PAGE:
Key: On-campus    Off-Campus    International students    Domestic students

A unit suitable for both law and non-law students, this unit introduces students to Indigenous people’s experience with the legal system in Australia and selected other jurisdictions (United States, Canada and New Zealand), and the interactions between non-Indigenous and Indigenous…

Credit Points: 12.5

This unit is currently unavailable.

Law and Social Change considers the role that law and lawyers have played in shaping or influencing some of the major ideas, political events and personalities within society and how these factors have, in turn, influenced law and lawyering. It…

Credit Points: 12.5

LocationStudy periodAttendance optionsAvailable to
HobartSemester 2

Key: On-campus    Off-Campus    International students    Domestic students

The ‘blue economy’ of oceans related industries is set for significant expansion in the first half of twenty first century. Australia has one of the largest areas of ocean estate in the world. Tasmania is also are a global centre…

Credit Points: 12.5

LocationStudy periodAttendance optionsAvailable to
HobartSemester 2

Key: On-campus    Off-Campus    International students    Domestic students

This unit explores the legal and policy context in which some of Australia's most challenging environmental controversies arise. It introduces students to the broad framework for environmental regulation, decision-making and dispute resolution, using a range of topical issues and case…

Credit Points: 12.5

LocationStudy periodAttendance optionsAvailable to
HobartSemester 1

Key: On-campus    Off-Campus    International students    Domestic students

Biotechnology and the law develops an understanding of the legal and ethical regulation of biotechnology research, commercialisation and practice. In includes consideration of both medical and agricultural biotechnology. The unit will be of interest to law and science students, and…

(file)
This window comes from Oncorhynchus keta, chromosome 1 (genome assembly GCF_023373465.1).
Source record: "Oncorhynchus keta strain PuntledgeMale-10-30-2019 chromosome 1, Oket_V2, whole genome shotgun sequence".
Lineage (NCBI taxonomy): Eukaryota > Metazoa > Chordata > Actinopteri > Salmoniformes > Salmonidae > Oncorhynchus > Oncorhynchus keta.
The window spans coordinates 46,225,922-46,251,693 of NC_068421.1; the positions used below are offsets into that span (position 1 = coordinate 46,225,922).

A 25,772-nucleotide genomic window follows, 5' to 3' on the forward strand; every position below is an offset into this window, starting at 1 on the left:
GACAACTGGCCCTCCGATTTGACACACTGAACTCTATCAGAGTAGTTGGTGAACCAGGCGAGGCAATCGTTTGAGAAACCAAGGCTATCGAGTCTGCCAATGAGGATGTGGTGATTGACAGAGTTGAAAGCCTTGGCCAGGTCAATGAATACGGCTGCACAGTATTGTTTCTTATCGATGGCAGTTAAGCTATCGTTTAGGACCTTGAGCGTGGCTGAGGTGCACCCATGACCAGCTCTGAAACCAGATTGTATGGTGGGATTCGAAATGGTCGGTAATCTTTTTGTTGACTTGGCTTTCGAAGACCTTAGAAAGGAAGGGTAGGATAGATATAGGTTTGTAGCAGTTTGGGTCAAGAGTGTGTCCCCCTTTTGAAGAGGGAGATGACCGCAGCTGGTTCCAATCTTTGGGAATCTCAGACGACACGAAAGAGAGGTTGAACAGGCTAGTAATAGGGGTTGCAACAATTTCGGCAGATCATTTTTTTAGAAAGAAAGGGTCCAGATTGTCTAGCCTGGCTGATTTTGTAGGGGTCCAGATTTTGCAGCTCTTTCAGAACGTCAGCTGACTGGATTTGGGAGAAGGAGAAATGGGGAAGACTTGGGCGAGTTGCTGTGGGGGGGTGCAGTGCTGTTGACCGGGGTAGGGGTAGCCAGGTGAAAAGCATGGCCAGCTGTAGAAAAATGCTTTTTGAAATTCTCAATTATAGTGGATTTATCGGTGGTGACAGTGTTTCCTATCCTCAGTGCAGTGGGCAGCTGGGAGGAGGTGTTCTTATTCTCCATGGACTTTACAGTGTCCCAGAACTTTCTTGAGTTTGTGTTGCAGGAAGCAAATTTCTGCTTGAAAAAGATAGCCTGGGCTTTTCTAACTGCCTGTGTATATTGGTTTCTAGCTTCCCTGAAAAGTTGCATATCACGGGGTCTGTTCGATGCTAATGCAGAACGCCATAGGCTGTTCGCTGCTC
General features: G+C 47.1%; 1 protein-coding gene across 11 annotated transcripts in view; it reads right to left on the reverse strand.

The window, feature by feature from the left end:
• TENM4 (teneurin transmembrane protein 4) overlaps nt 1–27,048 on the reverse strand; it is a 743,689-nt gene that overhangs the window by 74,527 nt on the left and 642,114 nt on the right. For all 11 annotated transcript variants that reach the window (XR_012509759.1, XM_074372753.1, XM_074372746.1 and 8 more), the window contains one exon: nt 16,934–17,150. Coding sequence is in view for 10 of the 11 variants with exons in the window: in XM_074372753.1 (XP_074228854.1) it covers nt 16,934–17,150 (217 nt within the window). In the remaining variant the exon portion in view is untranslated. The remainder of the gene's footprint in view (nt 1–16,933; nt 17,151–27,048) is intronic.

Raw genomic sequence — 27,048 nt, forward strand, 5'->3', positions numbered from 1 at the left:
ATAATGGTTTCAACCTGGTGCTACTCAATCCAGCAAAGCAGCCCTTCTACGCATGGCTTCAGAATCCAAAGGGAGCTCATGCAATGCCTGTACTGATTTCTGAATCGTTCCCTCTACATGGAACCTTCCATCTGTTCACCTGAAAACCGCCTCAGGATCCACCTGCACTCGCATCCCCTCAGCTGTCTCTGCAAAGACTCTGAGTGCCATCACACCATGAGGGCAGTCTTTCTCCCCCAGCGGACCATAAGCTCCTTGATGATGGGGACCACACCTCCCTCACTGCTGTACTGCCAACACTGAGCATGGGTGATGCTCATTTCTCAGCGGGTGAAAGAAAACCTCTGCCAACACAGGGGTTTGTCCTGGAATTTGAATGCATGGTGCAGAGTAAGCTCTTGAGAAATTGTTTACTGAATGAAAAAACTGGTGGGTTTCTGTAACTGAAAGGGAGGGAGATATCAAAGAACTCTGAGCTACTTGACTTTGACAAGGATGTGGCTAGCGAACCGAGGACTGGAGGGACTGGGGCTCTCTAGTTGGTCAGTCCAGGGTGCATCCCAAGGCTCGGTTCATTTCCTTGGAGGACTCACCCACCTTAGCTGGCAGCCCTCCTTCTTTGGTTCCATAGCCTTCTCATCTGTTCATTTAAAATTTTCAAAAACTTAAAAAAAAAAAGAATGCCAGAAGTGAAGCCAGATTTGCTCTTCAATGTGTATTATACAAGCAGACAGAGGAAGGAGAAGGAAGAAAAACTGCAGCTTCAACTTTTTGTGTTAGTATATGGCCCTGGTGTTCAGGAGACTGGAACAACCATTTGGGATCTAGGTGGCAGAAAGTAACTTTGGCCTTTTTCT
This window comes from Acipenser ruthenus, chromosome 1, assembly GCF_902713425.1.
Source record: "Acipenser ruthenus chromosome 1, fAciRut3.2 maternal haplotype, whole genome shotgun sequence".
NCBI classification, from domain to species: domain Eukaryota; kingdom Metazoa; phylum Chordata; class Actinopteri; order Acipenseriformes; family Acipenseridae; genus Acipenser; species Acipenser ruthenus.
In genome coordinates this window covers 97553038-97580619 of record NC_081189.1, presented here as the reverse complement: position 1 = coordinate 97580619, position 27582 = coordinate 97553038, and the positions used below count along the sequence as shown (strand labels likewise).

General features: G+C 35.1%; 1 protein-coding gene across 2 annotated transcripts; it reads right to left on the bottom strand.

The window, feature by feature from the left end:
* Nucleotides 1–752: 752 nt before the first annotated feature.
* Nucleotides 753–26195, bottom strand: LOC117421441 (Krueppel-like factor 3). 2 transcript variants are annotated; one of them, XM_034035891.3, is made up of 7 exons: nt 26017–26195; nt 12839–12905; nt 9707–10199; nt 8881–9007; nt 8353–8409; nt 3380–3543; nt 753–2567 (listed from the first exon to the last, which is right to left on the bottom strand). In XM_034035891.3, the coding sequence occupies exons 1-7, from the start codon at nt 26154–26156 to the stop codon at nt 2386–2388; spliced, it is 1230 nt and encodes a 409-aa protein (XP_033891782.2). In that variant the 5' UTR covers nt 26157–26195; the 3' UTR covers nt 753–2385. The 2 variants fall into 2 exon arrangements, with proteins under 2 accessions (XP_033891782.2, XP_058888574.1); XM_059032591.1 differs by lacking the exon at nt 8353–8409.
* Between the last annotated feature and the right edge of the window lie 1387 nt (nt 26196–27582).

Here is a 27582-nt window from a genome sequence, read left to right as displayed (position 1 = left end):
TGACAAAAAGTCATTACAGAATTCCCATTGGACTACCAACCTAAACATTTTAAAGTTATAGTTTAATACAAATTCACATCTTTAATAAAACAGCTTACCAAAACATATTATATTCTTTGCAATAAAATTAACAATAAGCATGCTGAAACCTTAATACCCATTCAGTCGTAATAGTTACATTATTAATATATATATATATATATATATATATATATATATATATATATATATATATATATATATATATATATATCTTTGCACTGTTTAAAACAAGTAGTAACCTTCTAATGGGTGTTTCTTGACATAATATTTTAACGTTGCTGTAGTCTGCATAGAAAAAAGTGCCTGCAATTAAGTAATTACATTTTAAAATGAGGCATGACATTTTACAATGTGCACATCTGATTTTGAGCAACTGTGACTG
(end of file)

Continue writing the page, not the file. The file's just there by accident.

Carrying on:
Credit Points: 12.5

This unit is currently unavailable.

This unit provides both a theoretical and practical understanding of the history, justification, nature and challenges of international and Australian human rights regimes. You will think critically about relevant legal instruments, the aims and powers of international and national human…

Credit Points: 12.5

LocationStudy periodAttendance optionsAvailable to
HobartSemester 1

Key: On-campus    Off-Campus    International students    Domestic students

This unit introduces law students to a variety of non-judicial dispute resolution processes. Each dispute resolution process will be introduced from both a theoretical and practical perspective. The extent to which processes are used and in what contexts will be…

Credit Points: 12.5

This unit is currently unavailable.

Addressing some of the most important issues for humanity and the future of our planet, this unit is suitable for both law and non-law students. This foundational unit, as a basis for more advanced study in the field, introduces the…

Credit Points: 12.5

LocationStudy periodAttendance optionsAvailable to
HobartSemester 2

Key: On-campus    Off-Campus    International students    Domestic students